As a platform that helps people, businesses or organizations with their content strategy, it’s always been natural for us to use content ourselves in our communication. For a lot of companies – including Scoop.it – communicating through content means having several distribution channels – including email – and today we’d like to share a few things we’ve learned using email newsletters as a content marketing distribution mechanism. Continue reading
In 2008, Mark Zuckerberg laid out his theory about people sharing content on Facebook. “I would expect that next year, people will share twice as much information as they share this year, and [the] next year, they will be sharing twice as much as they did the year before,” he said.
This article reminded me of my own post on Business Insider predicting that the Facebook people-centric model will see its limits. Two years and one IPO down the road, we’re exactly there: with 1,500 potential stories to show to an average user news feed every time they visit, Facebook has a tough time determining what’s really important.
Perhaps more importantly, Facebook lost its raison d’etre Continue reading
When you hear the word blogger, what image comes to mind? A sacred group of people anointed by the All Mighty with special powers who unleash their acerbic editorial tongue lashing from 40-story skyscrapers in major cities around the world? Or is it men and women in pajamas scattered across the country eating cereal while pontificating on vacuous subjects? Maybe it’s paparazzi celebrity stalkers with 50MM zoom lenses camping out in a rental car waiting to assault a model cheating on her husband with a sports star.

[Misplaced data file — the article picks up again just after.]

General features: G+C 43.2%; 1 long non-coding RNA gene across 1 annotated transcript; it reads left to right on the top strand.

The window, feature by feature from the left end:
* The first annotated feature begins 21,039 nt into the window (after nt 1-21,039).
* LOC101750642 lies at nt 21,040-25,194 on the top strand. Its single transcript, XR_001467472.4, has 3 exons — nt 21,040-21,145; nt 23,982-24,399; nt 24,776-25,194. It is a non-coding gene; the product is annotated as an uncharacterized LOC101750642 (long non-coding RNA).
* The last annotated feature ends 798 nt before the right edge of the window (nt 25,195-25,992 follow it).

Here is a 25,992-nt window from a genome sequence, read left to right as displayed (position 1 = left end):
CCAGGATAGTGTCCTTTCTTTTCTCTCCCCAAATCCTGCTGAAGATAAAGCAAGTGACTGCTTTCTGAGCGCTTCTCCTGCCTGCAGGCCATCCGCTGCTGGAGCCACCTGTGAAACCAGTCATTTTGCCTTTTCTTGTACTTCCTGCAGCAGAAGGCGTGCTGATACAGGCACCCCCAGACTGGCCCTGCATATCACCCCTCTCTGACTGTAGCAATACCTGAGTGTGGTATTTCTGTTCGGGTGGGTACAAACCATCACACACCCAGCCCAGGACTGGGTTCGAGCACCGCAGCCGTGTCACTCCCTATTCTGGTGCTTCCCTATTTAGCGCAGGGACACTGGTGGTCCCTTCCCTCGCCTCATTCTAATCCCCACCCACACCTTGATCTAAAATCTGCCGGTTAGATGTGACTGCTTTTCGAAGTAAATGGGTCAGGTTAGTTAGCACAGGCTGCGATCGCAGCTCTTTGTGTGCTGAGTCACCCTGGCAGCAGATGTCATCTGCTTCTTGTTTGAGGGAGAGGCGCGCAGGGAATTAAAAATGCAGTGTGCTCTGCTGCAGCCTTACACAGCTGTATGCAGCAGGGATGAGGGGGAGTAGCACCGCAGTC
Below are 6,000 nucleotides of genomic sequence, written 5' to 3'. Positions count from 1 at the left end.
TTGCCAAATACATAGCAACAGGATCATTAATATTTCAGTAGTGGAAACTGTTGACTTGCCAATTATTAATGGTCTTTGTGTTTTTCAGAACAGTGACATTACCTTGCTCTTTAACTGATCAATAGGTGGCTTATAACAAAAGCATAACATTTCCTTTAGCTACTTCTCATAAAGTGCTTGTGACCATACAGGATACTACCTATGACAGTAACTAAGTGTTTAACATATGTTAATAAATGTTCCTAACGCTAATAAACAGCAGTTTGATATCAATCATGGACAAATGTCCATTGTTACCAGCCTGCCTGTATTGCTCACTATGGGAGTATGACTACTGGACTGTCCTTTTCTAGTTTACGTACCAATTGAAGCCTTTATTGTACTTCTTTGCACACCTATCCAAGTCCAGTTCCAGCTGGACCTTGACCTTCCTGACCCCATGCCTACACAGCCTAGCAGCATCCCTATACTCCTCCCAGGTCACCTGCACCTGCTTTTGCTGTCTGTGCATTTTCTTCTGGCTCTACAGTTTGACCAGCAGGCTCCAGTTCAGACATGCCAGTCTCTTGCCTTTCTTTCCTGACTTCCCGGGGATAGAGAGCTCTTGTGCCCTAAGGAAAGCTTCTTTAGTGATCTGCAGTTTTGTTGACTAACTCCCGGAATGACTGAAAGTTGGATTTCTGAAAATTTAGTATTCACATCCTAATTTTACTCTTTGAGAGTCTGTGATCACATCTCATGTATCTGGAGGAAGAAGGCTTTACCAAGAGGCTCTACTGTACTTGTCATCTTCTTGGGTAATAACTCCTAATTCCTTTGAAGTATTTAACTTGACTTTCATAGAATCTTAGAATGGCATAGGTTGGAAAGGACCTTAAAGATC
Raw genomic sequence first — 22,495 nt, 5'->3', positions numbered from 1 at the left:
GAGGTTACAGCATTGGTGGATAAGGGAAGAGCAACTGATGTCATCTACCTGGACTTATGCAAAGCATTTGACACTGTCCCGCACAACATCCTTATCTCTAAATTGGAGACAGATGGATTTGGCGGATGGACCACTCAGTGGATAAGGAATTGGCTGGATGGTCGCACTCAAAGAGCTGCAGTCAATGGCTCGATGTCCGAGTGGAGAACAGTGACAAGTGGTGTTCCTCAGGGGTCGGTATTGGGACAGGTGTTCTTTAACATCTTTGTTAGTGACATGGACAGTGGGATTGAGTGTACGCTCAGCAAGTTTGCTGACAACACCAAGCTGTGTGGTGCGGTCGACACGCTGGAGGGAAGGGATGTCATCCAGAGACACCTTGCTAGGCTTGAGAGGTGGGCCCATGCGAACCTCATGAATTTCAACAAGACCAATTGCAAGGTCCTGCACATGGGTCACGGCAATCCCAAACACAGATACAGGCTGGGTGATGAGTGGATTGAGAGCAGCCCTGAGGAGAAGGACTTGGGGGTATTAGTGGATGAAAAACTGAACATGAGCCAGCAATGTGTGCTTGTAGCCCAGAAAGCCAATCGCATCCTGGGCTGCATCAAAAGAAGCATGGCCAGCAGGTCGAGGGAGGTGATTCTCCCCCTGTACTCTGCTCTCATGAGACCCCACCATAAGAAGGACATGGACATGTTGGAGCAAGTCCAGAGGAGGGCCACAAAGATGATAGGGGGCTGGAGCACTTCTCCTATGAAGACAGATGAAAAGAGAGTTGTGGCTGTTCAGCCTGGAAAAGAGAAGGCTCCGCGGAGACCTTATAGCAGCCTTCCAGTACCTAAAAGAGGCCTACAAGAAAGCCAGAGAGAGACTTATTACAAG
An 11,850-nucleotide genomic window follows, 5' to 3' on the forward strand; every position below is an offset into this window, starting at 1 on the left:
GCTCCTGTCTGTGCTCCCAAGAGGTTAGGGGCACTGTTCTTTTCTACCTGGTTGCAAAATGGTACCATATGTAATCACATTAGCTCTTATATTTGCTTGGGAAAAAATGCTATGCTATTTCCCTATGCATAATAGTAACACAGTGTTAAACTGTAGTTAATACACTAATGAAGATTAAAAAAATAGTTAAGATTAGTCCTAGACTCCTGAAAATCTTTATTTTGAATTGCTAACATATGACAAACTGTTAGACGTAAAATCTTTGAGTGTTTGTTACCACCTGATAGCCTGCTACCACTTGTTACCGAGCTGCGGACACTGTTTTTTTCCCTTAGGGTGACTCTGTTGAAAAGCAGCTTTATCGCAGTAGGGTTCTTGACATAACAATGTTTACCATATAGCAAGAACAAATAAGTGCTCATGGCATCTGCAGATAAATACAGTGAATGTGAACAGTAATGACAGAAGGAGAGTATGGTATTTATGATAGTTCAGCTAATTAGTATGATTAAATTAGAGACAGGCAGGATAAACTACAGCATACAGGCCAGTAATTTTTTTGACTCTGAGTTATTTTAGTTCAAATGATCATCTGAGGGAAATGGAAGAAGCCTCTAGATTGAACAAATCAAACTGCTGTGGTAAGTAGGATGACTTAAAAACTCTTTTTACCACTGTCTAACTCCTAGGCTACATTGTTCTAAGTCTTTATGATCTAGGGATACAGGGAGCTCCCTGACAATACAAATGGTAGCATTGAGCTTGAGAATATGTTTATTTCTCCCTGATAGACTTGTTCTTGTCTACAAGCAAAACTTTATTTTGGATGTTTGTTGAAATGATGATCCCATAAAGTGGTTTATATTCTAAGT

Editor’s Note: At Scoop.it, we believe that the form (the way something is presented) affects the function (the physical use of something) of content engagement online. It is becoming increasingly important to look pretty if you want to drive traffic — the endless streams of pretty pictures on Pinterest is testament to this, and we all know that if a webpage has 6 pt font, we probably won’t read it. Continue reading